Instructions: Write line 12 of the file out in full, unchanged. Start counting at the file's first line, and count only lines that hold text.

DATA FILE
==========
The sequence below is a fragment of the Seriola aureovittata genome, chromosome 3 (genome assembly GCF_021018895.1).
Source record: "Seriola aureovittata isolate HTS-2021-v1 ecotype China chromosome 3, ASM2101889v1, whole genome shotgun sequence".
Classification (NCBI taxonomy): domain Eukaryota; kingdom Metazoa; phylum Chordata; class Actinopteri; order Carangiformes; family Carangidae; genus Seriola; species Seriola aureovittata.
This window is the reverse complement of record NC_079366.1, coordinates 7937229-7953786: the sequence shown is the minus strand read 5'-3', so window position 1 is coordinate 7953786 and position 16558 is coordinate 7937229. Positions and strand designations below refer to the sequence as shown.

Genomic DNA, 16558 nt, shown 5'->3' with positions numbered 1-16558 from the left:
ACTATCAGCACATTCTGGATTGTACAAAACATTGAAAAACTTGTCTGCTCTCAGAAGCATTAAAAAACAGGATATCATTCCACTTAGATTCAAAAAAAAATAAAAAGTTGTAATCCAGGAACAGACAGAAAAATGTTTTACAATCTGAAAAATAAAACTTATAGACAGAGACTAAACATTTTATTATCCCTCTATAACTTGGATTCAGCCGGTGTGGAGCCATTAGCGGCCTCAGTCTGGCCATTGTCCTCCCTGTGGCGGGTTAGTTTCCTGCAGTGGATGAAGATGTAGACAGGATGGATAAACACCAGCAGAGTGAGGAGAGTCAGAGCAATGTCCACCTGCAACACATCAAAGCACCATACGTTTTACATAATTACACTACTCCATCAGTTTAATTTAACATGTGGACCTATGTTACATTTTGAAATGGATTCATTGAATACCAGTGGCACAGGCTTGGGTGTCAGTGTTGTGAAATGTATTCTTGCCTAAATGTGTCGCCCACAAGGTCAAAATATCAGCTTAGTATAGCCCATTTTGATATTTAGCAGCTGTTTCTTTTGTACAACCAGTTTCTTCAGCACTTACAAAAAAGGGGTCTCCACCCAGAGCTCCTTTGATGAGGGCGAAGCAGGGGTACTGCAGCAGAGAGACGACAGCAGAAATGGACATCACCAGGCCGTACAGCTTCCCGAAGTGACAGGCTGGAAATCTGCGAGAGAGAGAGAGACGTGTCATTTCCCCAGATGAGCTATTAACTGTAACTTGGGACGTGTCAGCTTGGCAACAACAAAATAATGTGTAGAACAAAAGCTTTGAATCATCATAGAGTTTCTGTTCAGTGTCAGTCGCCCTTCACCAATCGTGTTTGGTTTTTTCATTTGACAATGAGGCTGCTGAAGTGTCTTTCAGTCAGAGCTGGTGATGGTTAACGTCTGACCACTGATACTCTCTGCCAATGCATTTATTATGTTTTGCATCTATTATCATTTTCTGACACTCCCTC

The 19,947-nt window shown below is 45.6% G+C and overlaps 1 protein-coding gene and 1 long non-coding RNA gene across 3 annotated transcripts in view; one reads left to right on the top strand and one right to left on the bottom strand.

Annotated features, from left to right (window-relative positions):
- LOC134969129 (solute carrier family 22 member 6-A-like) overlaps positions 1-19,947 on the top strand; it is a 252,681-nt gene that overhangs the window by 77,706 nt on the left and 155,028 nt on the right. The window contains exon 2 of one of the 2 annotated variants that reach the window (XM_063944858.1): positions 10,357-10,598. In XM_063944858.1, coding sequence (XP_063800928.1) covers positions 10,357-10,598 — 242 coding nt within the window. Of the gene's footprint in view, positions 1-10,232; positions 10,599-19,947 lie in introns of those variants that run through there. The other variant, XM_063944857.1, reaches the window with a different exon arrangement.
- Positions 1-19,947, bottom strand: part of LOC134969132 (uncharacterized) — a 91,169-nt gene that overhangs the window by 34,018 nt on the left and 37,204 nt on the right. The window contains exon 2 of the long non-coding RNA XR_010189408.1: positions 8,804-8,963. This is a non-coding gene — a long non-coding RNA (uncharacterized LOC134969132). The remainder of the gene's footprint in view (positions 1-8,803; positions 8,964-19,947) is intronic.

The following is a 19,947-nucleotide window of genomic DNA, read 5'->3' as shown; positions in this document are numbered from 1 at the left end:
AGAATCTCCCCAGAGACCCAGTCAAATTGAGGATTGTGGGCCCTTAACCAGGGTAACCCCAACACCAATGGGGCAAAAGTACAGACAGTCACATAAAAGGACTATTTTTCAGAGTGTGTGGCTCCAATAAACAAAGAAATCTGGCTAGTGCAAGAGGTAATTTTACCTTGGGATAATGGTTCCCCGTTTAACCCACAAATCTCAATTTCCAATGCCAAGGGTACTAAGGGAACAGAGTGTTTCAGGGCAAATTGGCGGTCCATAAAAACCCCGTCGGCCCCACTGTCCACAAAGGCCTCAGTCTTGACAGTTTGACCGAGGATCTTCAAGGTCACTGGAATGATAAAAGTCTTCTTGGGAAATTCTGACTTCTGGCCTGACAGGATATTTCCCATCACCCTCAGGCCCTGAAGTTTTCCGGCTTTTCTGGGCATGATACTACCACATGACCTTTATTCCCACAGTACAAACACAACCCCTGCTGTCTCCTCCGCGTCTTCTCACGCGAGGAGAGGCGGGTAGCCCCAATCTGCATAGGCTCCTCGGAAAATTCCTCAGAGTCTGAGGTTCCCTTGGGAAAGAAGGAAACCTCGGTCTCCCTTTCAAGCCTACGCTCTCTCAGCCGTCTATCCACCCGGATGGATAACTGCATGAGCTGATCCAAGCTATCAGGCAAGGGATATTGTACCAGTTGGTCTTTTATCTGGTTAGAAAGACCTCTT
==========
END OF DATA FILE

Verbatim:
AGAATCTCCCCAGAGACCCAGTCAAATTGAGGATTGTGGGCCCTTAACCAGGGTAACCCCAACACCAATGGGGCAAAAGTACAGACAGTCACATAAAAGGACTATTTTTCAGAGTGTGTGGCTCCAATAAACAAAGAAATCTGGCTAGTGCAAGAGGTAATTTTACCTTGGGATAATGGTTCCCCGTTTAACCCACAAATCTCAATTTCCAATGCCAAGGGTACTAAGGGAACAGAGTGTTTCAGGGCAAATTGGCGGTCCATAAAAACCCCGTCGGCCCCACTGTCCACAAAGGCCTCAGTCTTGACAGTTTGACCGAGGATCTTCAAGGTCACTGGAATGATAAAAGTCTTCTTGGGAAATTCTGACTTCTGGCCTGACAGGATATTTCCCATCACCCTCAGGCCCTGAAGTTTTCCGGCTTTTCTGGGCATGATACTACCACATGACCTTTATTCCCACAGTACAAACACAACCCCTGCTGTCTCCTCCGCGTCTTCTCACGCGAGGAGAGGCGGGTAGCCCCAATCTGCATAGGCTCCTCGGAAAATTCCTCAGAGTCTGAGGTTCCCTTGGGAAAGAAGGAAACCTCGGTCTCCCTTTCAAGCCTACGCTCTCTCAGCCGTCTATCCACCCGGATGGATAACTGCATGAGCTGATCCAAGCTATCAGGCAAGGGATATTGTACCAGTTGGTCTTTTATCTGGTTAGAAAGACCTCTT